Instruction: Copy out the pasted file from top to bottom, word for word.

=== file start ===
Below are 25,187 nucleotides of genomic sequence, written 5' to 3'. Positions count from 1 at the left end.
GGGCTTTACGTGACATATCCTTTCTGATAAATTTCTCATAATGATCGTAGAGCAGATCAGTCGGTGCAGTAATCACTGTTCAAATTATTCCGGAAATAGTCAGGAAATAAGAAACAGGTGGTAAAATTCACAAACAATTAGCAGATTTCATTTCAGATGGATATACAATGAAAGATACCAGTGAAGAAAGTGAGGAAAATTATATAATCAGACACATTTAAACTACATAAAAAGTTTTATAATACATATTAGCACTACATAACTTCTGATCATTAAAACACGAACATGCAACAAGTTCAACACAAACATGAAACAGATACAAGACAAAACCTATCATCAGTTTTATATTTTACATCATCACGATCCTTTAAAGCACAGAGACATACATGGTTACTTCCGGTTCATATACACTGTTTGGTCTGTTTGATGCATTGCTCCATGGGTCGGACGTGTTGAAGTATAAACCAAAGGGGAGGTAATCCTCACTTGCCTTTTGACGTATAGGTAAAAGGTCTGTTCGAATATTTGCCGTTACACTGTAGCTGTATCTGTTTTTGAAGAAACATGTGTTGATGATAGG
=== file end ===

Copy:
Below are 25,187 nucleotides of genomic sequence, written 5' to 3'. Positions count from 1 at the left end.
GGGCTTTACGTGACATATCCTTTCTGATAAATTTCTCATAATGATCGTAGAGCAGATCAGTCGGTGCAGTAATCACTGTTCAAATTATTCCGGAAATAGTCAGGAAATAAGAAACAGGTGGTAAAATTCACAAACAATTAGCAGATTTCATTTCAGATGGATATACAATGAAAGATACCAGTGAAGAAAGTGAGGAAAATTATATAATCAGACACATTTAAACTACATAAAAAGTTTTATAATACATATTAGCACTACATAACTTCTGATCATTAAAACACGAACATGCAACAAGTTCAACACAAACATGAAACAGATACAAGACAAAACCTATCATCAGTTTTATATTTTACATCATCACGATCCTTTAAAGCACAGAGACATACATGGTTACTTCCGGTTCATATACACTGTTTGGTCTGTTTGATGCATTGCTCCATGGGTCGGACGTGTTGAAGTATAAACCAAAGGGGAGGTAATCCTCACTTGCCTTTTGACGTATAGGTAAAAGGTCTGTTCGAATATTTGCCGTTACACTGTAGCTGTATCTGTTTTTGAAGAAACATGTGTTGATGATAGG